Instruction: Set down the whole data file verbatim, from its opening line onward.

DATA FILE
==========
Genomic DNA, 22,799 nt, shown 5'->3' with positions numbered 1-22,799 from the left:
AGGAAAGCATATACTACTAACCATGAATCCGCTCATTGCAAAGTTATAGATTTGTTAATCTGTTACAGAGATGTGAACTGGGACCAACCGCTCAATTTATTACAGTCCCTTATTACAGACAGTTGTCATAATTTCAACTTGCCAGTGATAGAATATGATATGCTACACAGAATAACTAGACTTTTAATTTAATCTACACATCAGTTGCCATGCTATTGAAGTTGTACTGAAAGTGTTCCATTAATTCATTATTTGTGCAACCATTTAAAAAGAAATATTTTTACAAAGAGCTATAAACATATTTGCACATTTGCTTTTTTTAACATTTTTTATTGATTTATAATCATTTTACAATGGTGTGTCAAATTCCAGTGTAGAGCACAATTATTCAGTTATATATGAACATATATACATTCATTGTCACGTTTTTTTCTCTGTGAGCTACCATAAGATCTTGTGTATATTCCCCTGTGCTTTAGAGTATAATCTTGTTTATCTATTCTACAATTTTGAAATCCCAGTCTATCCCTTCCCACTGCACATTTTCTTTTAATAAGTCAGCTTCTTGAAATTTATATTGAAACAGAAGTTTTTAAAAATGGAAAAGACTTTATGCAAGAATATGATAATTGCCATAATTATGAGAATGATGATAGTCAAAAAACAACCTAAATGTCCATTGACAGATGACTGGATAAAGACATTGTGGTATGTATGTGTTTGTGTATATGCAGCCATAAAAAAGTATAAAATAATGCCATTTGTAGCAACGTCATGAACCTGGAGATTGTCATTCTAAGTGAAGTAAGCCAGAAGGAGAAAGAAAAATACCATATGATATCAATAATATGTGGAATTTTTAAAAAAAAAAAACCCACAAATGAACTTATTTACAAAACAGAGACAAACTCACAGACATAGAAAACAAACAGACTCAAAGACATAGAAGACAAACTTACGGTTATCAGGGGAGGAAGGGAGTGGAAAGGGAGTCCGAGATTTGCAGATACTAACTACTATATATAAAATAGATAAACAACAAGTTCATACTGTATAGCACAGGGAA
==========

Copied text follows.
Genomic DNA, 22,799 nt, shown 5'->3' with positions numbered 1-22,799 from the left:
AGGAAAGCATATACTACTAACCATGAATCCGCTCATTGCAAAGTTATAGATTTGTTAATCTGTTACAGAGATGTGAACTGGGACCAACCGCTCAATTTATTACAGTCCCTTATTACAGACAGTTGTCATAATTTCAACTTGCCAGTGATAGAATATGATATGCTACACAGAATAACTAGACTTTTAATTTAATCTACACATCAGTTGCCATGCTATTGAAGTTGTACTGAAAGTGTTCCATTAATTCATTATTTGTGCAACCATTTAAAAAGAAATATTTTTACAAAGAGCTATAAACATATTTGCACATTTGCTTTTTTTAACATTTTTTATTGATTTATAATCATTTTACAATGGTGTGTCAAATTCCAGTGTAGAGCACAATTATTCAGTTATATATGAACATATATACATTCATTGTCACGTTTTTTTCTCTGTGAGCTACCATAAGATCTTGTGTATATTCCCCTGTGCTTTAGAGTATAATCTTGTTTATCTATTCTACAATTTTGAAATCCCAGTCTATCCCTTCCCACTGCACATTTTCTTTTAATAAGTCAGCTTCTTGAAATTTATATTGAAACAGAAGTTTTTAAAAATGGAAAAGACTTTATGCAAGAATATGATAATTGCCATAATTATGAGAATGATGATAGTCAAAAAACAACCTAAATGTCCATTGACAGATGACTGGATAAAGACATTGTGGTATGTATGTGTTTGTGTATATGCAGCCATAAAAAAGTATAAAATAATGCCATTTGTAGCAACGTCATGAACCTGGAGATTGTCATTCTAAGTGAAGTAAGCCAGAAGGAGAAAGAAAAATACCATATGATATCAATAATATGTGGAATTTTTAAAAAAAAAAAACCCACAAATGAACTTATTTACAAAACAGAGACAAACTCACAGACATAGAAAACAAACAGACTCAAAGACATAGAAGACAAACTTACGGTTATCAGGGGAGGAAGGGAGTGGAAAGGGAGTCCGAGATTTGCAGATACTAACTACTATATATAAAATAGATAAACAACAAGTTCATACTGTATAGCACAGGGAA